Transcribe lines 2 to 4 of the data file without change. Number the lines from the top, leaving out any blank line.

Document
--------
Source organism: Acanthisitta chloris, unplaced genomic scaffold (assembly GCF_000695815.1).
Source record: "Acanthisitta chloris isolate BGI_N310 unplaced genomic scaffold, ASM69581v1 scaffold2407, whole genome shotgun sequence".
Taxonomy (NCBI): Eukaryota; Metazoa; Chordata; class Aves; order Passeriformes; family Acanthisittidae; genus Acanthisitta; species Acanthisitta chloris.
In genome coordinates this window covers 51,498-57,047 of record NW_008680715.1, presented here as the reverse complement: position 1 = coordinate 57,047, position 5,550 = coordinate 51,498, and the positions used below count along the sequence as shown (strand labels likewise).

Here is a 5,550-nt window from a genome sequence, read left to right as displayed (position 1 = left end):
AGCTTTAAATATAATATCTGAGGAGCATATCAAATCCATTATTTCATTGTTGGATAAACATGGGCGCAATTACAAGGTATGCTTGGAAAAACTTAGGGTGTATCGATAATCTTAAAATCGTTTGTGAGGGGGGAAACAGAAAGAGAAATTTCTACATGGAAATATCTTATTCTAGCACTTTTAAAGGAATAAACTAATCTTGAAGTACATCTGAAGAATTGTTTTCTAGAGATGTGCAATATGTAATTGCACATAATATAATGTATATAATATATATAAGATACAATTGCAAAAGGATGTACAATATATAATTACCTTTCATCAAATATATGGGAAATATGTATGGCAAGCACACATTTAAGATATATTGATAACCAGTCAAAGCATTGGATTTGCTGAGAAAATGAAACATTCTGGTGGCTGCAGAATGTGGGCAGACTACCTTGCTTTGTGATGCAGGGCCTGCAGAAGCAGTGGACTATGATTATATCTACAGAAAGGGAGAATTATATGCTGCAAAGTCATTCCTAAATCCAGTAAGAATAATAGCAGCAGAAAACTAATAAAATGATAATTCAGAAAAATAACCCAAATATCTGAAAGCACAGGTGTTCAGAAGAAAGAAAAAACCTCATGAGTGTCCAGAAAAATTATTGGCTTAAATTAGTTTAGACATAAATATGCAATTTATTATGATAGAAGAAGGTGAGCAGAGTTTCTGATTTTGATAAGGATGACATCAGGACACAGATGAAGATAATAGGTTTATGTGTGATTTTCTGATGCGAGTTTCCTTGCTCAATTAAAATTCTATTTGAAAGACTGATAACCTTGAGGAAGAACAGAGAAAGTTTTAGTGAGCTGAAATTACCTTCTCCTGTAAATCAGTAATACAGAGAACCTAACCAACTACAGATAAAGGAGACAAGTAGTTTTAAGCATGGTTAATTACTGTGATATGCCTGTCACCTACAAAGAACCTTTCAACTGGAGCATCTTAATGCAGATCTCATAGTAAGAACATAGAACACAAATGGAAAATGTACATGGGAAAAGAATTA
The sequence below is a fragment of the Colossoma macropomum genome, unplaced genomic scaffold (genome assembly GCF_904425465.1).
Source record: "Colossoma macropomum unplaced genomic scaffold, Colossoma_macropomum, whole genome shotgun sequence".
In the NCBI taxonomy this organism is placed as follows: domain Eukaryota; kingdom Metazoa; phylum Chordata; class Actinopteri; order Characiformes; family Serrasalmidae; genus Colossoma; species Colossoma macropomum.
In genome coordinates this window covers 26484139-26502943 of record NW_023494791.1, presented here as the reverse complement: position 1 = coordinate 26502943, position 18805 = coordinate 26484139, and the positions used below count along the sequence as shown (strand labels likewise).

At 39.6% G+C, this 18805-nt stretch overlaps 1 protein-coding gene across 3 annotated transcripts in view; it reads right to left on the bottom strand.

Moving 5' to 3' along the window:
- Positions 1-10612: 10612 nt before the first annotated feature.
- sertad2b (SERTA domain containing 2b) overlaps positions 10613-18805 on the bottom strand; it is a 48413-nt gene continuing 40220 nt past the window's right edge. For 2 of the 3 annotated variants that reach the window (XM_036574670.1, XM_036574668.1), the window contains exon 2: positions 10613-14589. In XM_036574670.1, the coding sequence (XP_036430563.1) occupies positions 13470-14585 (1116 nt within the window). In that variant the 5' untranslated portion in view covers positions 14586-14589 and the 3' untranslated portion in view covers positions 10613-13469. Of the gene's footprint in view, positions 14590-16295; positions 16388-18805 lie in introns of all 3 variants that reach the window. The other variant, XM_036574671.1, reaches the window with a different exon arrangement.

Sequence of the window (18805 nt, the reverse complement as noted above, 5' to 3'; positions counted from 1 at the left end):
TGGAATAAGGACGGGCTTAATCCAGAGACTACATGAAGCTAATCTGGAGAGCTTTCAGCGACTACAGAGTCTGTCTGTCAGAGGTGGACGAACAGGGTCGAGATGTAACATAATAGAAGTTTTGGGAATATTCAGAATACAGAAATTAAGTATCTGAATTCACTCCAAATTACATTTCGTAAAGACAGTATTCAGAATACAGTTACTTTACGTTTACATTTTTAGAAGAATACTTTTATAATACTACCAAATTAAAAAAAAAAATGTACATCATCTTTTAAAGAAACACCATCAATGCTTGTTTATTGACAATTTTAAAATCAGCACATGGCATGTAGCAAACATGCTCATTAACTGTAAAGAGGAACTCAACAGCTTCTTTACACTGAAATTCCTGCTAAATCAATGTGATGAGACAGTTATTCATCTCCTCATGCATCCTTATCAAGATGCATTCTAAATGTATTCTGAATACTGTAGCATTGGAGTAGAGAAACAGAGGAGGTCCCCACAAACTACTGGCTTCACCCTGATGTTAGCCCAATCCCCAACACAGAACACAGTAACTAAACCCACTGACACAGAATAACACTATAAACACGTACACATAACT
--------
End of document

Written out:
Source record: "Acanthisitta chloris isolate BGI_N310 unplaced genomic scaffold, ASM69581v1 scaffold2407, whole genome shotgun sequence".
Taxonomy (NCBI): Eukaryota; Metazoa; Chordata; class Aves; order Passeriformes; family Acanthisittidae; genus Acanthisitta; species Acanthisitta chloris.
In genome coordinates this window covers 51,498-57,047 of record NW_008680715.1, presented here as the reverse complement: position 1 = coordinate 57,047, position 5,550 = coordinate 51,498, and the positions used below count along the sequence as shown (strand labels likewise).